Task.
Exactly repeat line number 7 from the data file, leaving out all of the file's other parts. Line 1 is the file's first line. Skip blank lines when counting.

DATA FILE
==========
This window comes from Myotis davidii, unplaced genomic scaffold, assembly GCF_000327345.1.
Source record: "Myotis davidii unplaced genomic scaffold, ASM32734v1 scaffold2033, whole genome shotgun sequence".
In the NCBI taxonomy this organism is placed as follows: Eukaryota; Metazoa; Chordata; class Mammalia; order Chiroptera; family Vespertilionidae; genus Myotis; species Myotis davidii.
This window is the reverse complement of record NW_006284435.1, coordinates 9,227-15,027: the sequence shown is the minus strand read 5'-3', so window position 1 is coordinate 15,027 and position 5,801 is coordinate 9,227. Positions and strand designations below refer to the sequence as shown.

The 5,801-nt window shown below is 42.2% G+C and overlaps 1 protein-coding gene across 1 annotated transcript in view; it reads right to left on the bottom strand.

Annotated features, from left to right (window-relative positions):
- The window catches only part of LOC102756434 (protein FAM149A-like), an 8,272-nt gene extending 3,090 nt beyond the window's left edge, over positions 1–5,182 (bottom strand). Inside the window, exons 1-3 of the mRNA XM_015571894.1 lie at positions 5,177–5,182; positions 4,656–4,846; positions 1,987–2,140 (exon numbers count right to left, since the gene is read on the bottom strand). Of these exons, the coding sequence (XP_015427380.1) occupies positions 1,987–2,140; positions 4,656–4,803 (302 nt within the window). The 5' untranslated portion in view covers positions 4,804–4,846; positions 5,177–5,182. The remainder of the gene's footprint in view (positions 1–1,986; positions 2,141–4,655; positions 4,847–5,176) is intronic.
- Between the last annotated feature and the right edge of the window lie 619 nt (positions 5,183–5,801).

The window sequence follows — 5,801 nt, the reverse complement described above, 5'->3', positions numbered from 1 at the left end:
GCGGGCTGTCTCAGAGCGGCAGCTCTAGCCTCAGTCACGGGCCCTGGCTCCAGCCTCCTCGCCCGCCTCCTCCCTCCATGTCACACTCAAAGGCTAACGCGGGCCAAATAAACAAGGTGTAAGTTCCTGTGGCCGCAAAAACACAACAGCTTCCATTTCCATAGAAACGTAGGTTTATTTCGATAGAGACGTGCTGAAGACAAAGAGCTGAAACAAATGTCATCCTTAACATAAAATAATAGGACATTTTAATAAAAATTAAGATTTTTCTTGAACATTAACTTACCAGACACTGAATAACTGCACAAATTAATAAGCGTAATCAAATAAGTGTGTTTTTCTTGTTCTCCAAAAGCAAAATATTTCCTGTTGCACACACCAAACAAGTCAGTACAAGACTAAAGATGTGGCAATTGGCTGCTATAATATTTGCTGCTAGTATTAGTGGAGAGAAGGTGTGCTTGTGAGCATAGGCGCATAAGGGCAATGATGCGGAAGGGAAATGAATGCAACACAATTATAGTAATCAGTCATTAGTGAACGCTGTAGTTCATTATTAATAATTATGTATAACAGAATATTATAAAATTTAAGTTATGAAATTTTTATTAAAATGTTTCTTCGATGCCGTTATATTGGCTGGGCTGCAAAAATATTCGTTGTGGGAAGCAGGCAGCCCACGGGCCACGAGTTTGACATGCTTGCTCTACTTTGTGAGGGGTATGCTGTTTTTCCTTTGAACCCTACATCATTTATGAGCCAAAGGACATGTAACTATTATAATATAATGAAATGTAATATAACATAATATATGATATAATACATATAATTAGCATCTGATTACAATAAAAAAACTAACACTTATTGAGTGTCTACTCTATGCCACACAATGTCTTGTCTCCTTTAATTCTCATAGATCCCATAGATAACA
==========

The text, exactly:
- The window catches only part of LOC102756434 (protein FAM149A-like), an 8,272-nt gene extending 3,090 nt beyond the window's left edge, over positions 1–5,182 (bottom strand). Inside the window, exons 1-3 of the mRNA XM_015571894.1 lie at positions 5,177–5,182; positions 4,656–4,846; positions 1,987–2,140 (exon numbers count right to left, since the gene is read on the bottom strand). Of these exons, the coding sequence (XP_015427380.1) occupies positions 1,987–2,140; positions 4,656–4,803 (302 nt within the window). The 5' untranslated portion in view covers positions 4,804–4,846; positions 5,177–5,182. The remainder of the gene's footprint in view (positions 1–1,986; positions 2,141–4,655; positions 4,847–5,176) is intronic.